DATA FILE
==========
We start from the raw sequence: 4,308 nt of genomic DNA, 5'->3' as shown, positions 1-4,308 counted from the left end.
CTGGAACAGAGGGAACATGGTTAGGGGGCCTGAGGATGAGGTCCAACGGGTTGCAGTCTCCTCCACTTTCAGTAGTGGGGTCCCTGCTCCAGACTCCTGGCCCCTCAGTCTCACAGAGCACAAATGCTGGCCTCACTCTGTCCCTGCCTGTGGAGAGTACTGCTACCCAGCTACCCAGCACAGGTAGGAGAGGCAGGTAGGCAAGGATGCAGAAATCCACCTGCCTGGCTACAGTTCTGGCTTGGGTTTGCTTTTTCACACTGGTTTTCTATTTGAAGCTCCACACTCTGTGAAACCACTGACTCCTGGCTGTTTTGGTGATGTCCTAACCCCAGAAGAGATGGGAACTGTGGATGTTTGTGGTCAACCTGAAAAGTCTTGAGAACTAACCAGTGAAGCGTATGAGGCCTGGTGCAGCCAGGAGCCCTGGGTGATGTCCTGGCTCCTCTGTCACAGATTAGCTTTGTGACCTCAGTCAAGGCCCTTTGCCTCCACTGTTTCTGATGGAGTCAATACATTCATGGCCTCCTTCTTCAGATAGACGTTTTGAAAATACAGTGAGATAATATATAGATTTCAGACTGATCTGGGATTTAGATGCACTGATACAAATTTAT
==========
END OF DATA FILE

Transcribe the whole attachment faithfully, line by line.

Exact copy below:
We start from the raw sequence: 4,308 nt of genomic DNA, 5'->3' as shown, positions 1-4,308 counted from the left end.
CTGGAACAGAGGGAACATGGTTAGGGGGCCTGAGGATGAGGTCCAACGGGTTGCAGTCTCCTCCACTTTCAGTAGTGGGGTCCCTGCTCCAGACTCCTGGCCCCTCAGTCTCACAGAGCACAAATGCTGGCCTCACTCTGTCCCTGCCTGTGGAGAGTACTGCTACCCAGCTACCCAGCACAGGTAGGAGAGGCAGGTAGGCAAGGATGCAGAAATCCACCTGCCTGGCTACAGTTCTGGCTTGGGTTTGCTTTTTCACACTGGTTTTCTATTTGAAGCTCCACACTCTGTGAAACCACTGACTCCTGGCTGTTTTGGTGATGTCCTAACCCCAGAAGAGATGGGAACTGTGGATGTTTGTGGTCAACCTGAAAAGTCTTGAGAACTAACCAGTGAAGCGTATGAGGCCTGGTGCAGCCAGGAGCCCTGGGTGATGTCCTGGCTCCTCTGTCACAGATTAGCTTTGTGACCTCAGTCAAGGCCCTTTGCCTCCACTGTTTCTGATGGAGTCAATACATTCATGGCCTCCTTCTTCAGATAGACGTTTTGAAAATACAGTGAGATAATATATAGATTTCAGACTGATCTGGGATTTAGATGCACTGATACAAATTTAT